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NVIDIA reveals GPUs for blade servers, Linux desktop support

VDI-focussed for now, but the street finds its own use for things

VMworld 2015 NVIDIA has announced the second version of its Grid desktop virtualisation software, complete with a pair of GPUs for blade servers.

NVIDIA is pitching GRID as a hardware offering tuned to the needs of graphically-demanding desktop virtualisation (VDI) workloads. If that sounds a bit exotic, consider environments like the resources industry, where on-site engineers need CAD and modelling tools, but miners are loathe to deploy desktops in the remote sites where stuff gets dug out of the ground. VDI works a treat in such spots.

Hitherto, NVIDIA's “Kepler” GPUs for VDI have been designed for use with rack-mounted servers.

The new Tesla models, described in the table below, are now ready for use in blade servers from a range of vendors. NVIDIA worked with HP in the past for this trick, but has now brought Cisco, Dell and Lenovo into the fold.

Naturally, Citrix and VMware are also all over this release, so that Horizon, vSphere, XenApp, XenDesktop and XenServer all play nice.

Another addition is support for Linux desktops. That gesture, coming as it does on top of Citrix and VMware each announcing their support for penguin-powered virtual PCs, means this really does look to be the year of Linux on the (virtual) desktop.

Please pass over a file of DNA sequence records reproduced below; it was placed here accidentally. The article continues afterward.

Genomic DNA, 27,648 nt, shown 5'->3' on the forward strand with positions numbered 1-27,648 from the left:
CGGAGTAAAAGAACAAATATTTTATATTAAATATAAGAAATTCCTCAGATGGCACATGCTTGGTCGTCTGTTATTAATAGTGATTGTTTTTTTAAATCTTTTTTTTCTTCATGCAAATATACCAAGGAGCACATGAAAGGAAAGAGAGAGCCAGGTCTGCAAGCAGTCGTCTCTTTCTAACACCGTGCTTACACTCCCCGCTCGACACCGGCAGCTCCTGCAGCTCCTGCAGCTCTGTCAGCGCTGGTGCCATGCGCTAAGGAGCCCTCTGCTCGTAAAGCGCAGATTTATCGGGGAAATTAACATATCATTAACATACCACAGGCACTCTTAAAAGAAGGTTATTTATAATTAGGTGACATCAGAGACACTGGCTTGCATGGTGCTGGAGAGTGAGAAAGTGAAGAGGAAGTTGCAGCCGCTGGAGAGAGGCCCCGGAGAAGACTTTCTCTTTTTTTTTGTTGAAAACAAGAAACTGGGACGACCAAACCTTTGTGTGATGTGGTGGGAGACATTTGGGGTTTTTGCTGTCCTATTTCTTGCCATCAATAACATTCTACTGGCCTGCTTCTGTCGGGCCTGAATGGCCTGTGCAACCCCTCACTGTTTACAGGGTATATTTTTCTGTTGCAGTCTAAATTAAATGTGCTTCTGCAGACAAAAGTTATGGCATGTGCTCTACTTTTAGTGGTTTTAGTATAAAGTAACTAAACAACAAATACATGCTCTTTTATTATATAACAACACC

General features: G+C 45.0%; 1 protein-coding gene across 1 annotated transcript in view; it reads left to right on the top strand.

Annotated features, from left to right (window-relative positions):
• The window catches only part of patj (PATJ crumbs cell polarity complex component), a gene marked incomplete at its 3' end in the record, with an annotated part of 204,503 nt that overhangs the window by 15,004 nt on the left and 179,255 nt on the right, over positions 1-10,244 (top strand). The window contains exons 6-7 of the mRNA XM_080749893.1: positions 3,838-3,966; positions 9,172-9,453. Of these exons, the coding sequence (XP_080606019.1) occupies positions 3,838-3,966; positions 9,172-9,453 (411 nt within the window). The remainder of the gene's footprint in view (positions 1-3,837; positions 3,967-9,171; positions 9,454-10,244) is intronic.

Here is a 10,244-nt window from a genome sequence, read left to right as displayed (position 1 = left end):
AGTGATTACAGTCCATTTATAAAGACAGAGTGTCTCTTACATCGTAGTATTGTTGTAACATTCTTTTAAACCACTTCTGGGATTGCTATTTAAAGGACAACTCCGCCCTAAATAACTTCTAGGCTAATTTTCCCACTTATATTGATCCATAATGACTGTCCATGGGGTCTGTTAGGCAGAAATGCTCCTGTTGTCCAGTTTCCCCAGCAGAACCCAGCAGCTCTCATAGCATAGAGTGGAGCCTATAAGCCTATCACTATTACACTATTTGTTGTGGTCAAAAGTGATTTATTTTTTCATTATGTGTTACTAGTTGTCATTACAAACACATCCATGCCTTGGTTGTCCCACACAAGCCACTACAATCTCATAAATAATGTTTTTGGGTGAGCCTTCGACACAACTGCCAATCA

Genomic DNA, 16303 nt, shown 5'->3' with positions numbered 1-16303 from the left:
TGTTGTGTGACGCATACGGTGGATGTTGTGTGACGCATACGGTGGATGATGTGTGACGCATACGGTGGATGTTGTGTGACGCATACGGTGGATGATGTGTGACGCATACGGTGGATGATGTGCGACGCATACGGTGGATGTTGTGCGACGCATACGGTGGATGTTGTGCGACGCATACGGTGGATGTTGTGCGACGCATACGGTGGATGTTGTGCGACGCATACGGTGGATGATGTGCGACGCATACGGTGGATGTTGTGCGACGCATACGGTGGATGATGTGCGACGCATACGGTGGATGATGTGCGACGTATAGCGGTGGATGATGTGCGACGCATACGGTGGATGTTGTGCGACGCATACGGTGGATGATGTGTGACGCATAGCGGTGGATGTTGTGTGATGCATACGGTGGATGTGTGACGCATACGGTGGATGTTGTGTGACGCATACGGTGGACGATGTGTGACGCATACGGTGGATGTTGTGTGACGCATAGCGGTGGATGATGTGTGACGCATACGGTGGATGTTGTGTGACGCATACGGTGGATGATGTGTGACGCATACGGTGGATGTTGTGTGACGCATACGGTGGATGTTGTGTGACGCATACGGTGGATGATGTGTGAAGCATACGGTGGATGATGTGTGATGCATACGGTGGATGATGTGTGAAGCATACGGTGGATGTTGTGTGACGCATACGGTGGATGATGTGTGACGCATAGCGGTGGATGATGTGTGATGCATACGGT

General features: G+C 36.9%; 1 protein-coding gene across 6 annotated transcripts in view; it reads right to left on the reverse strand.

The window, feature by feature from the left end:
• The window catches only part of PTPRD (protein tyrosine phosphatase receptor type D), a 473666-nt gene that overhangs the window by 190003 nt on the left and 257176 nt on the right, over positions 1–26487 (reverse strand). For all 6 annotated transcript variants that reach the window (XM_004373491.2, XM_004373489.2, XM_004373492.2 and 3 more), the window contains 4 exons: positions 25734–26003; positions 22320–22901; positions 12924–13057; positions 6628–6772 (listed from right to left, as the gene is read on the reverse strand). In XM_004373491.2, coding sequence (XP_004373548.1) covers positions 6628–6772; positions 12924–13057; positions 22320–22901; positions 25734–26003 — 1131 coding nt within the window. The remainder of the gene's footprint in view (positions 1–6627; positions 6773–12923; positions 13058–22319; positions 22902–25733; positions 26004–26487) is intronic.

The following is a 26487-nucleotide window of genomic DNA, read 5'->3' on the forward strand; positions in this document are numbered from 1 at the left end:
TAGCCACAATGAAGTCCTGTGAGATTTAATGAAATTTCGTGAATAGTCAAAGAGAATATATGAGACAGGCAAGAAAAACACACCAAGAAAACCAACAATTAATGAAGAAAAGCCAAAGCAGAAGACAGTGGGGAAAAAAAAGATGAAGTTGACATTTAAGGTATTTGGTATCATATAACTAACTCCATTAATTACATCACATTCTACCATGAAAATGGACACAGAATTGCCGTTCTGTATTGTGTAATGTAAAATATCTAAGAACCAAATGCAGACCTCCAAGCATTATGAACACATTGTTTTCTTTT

Tesla M60 Tesla M6
GPU Dual High-end Maxwell Single High-end Maxwell
CUDA Cores 4096 1536
Memory Size 16 GB GDDR5 8 GB GDDR5
H.264 1080p30 streams 36 18
GRID vGPU CCU 2 / 4 / 8 / 16 / 32 1 / 2 / 4 / 8 / 16
Form Factor PCIe 3.0 Dual Slot MXM
Power 240W / 300W (225W opt) 100W (75W opt)
Thermal active / passive bare board

Don't get all excited about GPUs in blades representing the possibility of a new age of super-dense GPU density: blade servers keep their I/O options lean so you can't get the high CPU:GPU ratios you'd find in a high-performance computing scenario. The company does, however, feel it won't be long before folks investigate the new Tesla GPUs for jobs other than VDI.

For those who stick to the VDI script, NVIDIA is talking up doubled density - up to 128 users per server – and doubled speed for virtual desktops with the new release. ®

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